Romans (7 pages), 1 Corinthians (7 pages), Galatians (3 pages), Philemon (1 page) and Hebrews (7 pages)

Apostolic Messages in the Book of Acts
Paul and His Apostleship
Collection for the Saints
The Church Described as a Temple
Church as the Body of Christ
Jesus as the Last Adam
Food Offered to Idols
Paul's Teaching on Headcoverings
Who are the Fallen Angels
The Meaning of Redemption
What is the Church?
Paul and the Greek Games

Romans Commentary (7 pages)

1 Corinthians Commentary (7 pages)

Galatians Commentary (3 pages)

Philemon Commentary (1 page)

Hebrews Commentary (7 pages)

Studies in the Book of Revelation

Articles containing studies and helpful information for the study of the Book of Revelation and topics concerning Eschatology (the study of end-times).

These include a description of the structure of the book, a comparison and contrast between the good and evil characters in the book and a list of the many allusions to the OT. For the seven churches, there is a page which gives links to their location on Google maps.

There is a page studying the important theme of Jesus as the Lamb, which forms the central theological truth of the book. There are pages looking at the major views of the Millennium, as well as the rapture and tribulation, as well as a list of dates of the second coming that have been mistakenly predicted through history.

There is also a series of ten pages giving a detailed commentry through the text of the Book of Revelation.

Introduction to the Book of Revelation
Characters Introduced in the Book
Structure of Revelation
List of Allusions to OT
The Description of Jesus as the Lamb
Virtual Seven Churches of Revelation
The Nero Redivius Myth
The Millennium (1000 years)
The Rapture and the Tribulation
Different Approaches to Revelation
Predicted Dates of the Second Coming

Revelation Commentary (10 pages)

How to do Inductive Bible Study

These are a series of pages giving practical help showing how to study the Bible inductively, by asking a series of simple questions. There are lists of observation and interpretation questions, as well as information about the structure and historical background of biblical books, as well as a list of the different types of figures of speech used in the Bible. There is also a page giving helpful tips on how to apply the Scriptures personally.

How to Study the Bible Inductively
I. The Inductive Study Method
II. Observation Questions
III. Interpretation Questions
IV. Structure of Books
V. Determining the Historical background
VI. Identifying Figures of Speech
VII. Personal Application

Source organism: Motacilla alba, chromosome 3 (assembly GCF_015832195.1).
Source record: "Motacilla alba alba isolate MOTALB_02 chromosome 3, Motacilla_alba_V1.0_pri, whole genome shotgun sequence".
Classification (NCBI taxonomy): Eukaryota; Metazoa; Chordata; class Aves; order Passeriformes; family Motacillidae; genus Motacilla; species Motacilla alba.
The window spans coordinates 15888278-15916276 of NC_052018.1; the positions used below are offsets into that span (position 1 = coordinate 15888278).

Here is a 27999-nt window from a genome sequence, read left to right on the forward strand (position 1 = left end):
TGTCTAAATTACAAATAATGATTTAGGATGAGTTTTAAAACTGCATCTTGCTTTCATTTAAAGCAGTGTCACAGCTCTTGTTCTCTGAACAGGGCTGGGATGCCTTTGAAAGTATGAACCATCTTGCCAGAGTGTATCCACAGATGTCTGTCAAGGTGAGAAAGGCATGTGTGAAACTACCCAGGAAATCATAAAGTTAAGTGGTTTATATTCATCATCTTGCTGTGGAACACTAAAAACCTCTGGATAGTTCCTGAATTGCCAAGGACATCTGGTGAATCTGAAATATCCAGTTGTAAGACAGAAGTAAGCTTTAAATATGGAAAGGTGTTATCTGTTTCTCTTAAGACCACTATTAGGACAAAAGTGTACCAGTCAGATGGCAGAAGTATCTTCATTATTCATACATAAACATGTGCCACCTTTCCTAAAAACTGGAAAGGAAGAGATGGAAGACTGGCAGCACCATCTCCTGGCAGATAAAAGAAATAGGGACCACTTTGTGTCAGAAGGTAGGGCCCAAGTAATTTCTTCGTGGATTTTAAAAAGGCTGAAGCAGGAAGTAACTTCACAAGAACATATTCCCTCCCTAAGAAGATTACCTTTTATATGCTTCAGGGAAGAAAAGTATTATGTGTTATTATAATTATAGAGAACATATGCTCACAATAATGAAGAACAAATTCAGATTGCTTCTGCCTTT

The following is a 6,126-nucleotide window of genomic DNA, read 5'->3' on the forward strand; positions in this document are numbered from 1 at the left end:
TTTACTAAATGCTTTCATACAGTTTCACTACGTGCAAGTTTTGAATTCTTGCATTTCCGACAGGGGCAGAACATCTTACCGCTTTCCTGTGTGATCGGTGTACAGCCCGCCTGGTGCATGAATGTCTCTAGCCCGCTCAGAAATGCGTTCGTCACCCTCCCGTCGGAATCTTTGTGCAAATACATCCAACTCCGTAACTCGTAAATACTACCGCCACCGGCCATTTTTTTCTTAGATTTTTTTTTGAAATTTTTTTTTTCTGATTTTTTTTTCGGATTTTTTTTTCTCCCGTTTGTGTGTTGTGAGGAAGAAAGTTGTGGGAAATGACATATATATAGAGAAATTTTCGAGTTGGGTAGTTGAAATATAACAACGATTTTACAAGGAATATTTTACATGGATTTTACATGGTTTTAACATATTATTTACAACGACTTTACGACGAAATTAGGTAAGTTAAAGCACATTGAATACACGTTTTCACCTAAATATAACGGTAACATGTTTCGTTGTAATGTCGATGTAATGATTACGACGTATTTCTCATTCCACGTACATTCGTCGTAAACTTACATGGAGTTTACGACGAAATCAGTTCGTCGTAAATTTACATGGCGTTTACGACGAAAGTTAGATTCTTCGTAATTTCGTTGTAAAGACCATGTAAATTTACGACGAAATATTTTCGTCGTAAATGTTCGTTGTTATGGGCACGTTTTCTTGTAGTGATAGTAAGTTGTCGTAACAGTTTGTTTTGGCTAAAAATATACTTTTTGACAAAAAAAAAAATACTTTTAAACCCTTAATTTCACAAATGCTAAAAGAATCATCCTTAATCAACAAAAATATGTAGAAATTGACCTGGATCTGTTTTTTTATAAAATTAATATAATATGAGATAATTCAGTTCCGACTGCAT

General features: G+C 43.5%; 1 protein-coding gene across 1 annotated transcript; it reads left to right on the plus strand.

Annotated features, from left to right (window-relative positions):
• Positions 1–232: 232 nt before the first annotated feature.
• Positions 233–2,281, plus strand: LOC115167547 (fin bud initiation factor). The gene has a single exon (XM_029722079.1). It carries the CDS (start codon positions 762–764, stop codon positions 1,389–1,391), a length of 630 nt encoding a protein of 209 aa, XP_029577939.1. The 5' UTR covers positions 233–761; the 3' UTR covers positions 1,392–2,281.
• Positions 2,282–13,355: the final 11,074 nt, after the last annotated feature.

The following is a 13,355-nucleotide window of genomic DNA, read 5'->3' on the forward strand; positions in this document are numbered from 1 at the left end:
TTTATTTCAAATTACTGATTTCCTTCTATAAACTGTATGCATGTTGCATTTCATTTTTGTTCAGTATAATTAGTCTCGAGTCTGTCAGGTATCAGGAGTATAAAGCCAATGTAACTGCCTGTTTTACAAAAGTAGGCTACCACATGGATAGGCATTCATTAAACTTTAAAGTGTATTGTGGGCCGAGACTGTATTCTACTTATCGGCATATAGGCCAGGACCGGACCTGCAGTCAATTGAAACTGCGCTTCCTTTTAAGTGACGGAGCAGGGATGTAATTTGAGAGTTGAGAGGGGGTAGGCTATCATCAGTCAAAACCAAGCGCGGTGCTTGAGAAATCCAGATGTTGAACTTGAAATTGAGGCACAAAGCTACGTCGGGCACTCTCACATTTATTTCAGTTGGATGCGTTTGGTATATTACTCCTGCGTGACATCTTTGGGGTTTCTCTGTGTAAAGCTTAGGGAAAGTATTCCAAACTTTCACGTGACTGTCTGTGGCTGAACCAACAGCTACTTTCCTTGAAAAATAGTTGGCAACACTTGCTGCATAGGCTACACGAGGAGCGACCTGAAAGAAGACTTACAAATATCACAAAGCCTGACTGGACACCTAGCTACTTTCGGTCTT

VIII. Text Layout

Types of Literature in the Bible

These are a series of pages giving practical help showing how to study each of the different types of book in the Bible by appreciating the type of literature being used. These include historical narrative, law, wisdom, prophets, Gospels, Acts, letters and Revelation.

It is most important that when reading the Bible we are taking note of the type of literature we are reading. Each type needs to be considered and interpreted differently as they have different purposes.

How to Understand OT Narratives
How to Understand OT Law
Hebrew Poetry
OT Wisdom Literature
Understanding the OT Prophets
The Four Gospels
The Parables of Jesus
The Book of Acts
How to Understand the NT Letters
Studying End Times (Eschatology)
The Book of Revelation

Geography and Archaeology

These are a series of pages giving geographical and archaeological information relevant to the study of the Bible. There is a page where you can search for a particular geographical location and locate it on Google maps, as well as viewing photographs on other sites.

There are also pages with photographs from Ephesus and Corinth.

Search for Geographical Locations
Major Archaeological Sites in Israel
Archaeological Sites in Assyria, Babylon and Persia
Virtual Paul's Missionary Journeys
Virtual Seven Churches of Revelation
Photos of the City of Corinth
Photos of the City of Ephesus

Biblical Archaeology in Museums around the world

A page with a facility to search for artifacts held in museums around the world which have a connection with the Bible. These give information about each artifact, as well as links to the museum's collection website where available showing high resolution photographs of the artifact.

There is also page of photographs from the Israel Museum in Jerusalem of important artifacts.

Search Museums for Biblical Archaeology
Israel Museum Photos

Difficult Theological and Ethical Questions

These are a series of pages looking at some of the more difficult questions of Christian theology, including war, suffering, disappointment and what happens to those who have never heard the Gospel.

Christian Ethics
Never Heard the Gospel
Is there Ever a Just War?
Why Does God Allow Suffering
Handling Disappointment

How to Preach

These are a series of pages giving a practical step-by-step explanation of the process of preparing a message for preaching, and how to lead a small group Bible study.

What is Preaching?
I. Two Approaches to Preaching
II. Study a Passage for Preaching
III. Creating a Message Outline
IV. Making Preaching Relevant
V. Presentation and Public Speaking
VI. Preaching Feedback and Critique
Leading a Small Group Bible Study

Information for SBS staff members

Two pages particularly relevant for people serving as staff on the School of Biblical Studies (SBS) in YWAM. One gives helpful instruction about how to prepare to teach on a book in the SBS. The other gives a list of recommended topics which can be taught about for each book of the Bible.

Teaching on SBS Book Topics for SBS